Cold, Hard, Cash
Living a life of financial freedom is not about having lots of money, it's about spending what you do have wisely. That means, far and above anything else you'll ever hear, always pay with cash.
Repeat after me:
Always Pay With Cash.
Sheepish note: Cash doesn't always refer to greenbacks. It might mean your debit card or a check or a money order or electronic funds transfer from your checking or savings account. What it really means is don't use credit.
Using cash does three things for you:
- Forces you to not spend what you do not have.
- Prevents you from increasing your debt load.
- Helps you stick to your budget by being "in the moment." (More on this later...)
I suppose there is a fourth thing that using cash might do: reduce the cost of some goods and services because companies often give a cash discount. You should ask for one, since you'll always be paying with cash. Most service-based companies that do physical labor will often give a discount for cash (tree trimmers, pool cleaner, yard guy). And don't think that that $999.99 price tag for that couch that you've had your eye on is as low as it goes. You don't need to negotiate, per se, but always ask for a cash discount. Most businesses love cash. It helps them stay in business longer.
So let's look at that first reason:
Paying with cash forces you to not spend what you do not have.
I think this is pretty straightforward. If you only have $10.00 in your pocket, you can't buy anything that costs more than $10.00. If you have $1000.00 in your pocket, you can buy a lot of $10.00 stuff, but only one $501 or more thing. Paying with cash includes your monthly bills too. Don't put the phone bill on a credit card, use your debit card (most act like credit cards anyway) or set up direct billing right out of your checking account. A check is the mail equivalent of cash, since most places will not take cash in the mail. When you write a check, you are paying cash and this should be noted in your records (checkbook, computer program, or your little notebook) just after the check is written. When you walk out the door, leave your checkbook (and your credit cards, if you haven't cut them up yet) behind. That cash that's in your wallet is the most you can possibly spend tonight.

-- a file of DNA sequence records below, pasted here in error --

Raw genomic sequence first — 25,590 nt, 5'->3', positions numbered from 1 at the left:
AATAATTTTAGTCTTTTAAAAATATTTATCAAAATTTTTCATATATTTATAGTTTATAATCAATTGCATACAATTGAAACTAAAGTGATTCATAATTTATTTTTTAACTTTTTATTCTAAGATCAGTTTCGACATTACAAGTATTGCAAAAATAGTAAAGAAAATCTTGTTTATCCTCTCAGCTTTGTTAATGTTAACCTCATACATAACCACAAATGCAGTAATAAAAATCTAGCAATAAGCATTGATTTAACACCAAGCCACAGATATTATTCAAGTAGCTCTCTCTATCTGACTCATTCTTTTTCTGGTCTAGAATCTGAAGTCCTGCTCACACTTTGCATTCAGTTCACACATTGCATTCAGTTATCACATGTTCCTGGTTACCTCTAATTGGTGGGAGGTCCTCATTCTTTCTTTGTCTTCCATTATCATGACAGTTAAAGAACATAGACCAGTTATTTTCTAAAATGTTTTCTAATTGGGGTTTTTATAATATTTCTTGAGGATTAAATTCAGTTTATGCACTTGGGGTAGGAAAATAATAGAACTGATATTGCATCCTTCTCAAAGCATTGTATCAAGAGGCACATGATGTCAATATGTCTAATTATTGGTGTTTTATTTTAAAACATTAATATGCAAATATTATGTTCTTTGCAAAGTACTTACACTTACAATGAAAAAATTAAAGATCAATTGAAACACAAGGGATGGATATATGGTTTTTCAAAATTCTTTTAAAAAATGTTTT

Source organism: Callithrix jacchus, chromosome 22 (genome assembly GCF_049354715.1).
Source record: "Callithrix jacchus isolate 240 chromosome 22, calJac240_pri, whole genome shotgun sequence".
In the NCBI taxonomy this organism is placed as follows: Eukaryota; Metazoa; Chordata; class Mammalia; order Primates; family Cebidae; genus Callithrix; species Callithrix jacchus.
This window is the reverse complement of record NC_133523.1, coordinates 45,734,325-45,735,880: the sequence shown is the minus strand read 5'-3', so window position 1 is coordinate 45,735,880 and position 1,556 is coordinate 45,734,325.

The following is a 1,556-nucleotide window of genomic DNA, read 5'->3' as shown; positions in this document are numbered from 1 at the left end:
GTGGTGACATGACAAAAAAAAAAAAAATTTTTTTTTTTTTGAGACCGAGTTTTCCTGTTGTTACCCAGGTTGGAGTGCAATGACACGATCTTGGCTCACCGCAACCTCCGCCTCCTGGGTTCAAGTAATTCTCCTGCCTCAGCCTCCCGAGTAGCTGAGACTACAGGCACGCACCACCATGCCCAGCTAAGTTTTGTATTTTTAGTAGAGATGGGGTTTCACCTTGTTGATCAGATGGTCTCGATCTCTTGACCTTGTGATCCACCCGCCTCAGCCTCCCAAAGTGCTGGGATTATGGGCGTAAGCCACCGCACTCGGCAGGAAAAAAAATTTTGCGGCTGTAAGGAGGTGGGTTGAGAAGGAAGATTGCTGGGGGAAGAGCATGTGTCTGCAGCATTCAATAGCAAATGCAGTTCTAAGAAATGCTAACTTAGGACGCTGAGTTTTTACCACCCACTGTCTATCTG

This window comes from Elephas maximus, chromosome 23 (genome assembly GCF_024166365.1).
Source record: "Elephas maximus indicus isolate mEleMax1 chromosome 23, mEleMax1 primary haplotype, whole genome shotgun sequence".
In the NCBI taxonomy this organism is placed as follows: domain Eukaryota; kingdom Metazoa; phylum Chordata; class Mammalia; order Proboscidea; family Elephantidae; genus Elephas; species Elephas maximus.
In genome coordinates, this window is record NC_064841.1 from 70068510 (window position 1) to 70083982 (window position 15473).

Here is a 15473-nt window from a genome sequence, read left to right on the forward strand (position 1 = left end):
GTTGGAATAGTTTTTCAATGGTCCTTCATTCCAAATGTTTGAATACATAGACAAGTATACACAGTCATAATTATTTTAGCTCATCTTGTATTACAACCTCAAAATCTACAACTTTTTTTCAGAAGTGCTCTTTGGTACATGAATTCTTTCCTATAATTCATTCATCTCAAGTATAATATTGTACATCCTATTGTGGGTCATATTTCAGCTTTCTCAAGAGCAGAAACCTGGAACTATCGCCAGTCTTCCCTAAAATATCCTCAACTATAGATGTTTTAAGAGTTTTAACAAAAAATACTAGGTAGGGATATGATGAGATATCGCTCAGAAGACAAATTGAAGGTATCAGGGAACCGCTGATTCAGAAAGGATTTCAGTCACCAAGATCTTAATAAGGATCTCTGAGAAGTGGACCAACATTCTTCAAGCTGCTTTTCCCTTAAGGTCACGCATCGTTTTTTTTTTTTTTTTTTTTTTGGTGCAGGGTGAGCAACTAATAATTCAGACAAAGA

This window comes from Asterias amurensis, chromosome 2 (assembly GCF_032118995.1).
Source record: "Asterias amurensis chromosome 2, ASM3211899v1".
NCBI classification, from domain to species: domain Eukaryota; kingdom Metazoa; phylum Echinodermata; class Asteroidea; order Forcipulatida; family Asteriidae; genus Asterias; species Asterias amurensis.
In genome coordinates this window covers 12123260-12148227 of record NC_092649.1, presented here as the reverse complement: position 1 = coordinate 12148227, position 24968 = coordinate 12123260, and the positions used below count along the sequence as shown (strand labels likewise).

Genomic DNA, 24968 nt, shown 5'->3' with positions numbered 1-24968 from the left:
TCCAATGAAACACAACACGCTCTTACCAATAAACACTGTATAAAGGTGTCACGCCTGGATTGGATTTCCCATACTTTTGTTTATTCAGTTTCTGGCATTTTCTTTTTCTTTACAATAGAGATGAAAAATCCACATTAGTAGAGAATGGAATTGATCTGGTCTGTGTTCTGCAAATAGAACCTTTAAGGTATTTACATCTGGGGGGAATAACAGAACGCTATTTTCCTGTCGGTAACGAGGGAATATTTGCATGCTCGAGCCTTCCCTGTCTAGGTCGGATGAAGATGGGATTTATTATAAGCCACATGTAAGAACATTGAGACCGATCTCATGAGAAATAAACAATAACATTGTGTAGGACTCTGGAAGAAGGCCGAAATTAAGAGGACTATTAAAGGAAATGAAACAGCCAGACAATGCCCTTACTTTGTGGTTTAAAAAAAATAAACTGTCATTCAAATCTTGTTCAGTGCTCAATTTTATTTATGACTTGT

Paying with cash prevents you from increasing your debt load.
Rule number one implies rule number 2. If you only pay with cash, you're not spending what you do not have. Credit is exactly that: Money that you do not have. Any time you put something on a credit card, or pay for it with a home equity line of credit check, or (God forbid) one of those convenience checks from your credit card company, you are buying with credit. This includes mortgage, car loans, student loans, personal loans, and anytime someone gives you money and charges you interest. That interest (in conjunction with any fees they may assess) is how they make their money. They loan a dollar, and get back a dollar and ten cents. In most cases, with credit card companys, they loan a dollar and get back two. That's because people don't pay off the balances, and a $1000 purchase ends up costing $2000 in interest and total payments. Don't do this.
Don't ever increase your debt load. Unless you have to. If you have no other means, then a credit card should be the last choice to pay for true emergencies and things like a furnace that blows up in January. Survival takes precedence over financial freedom for most people.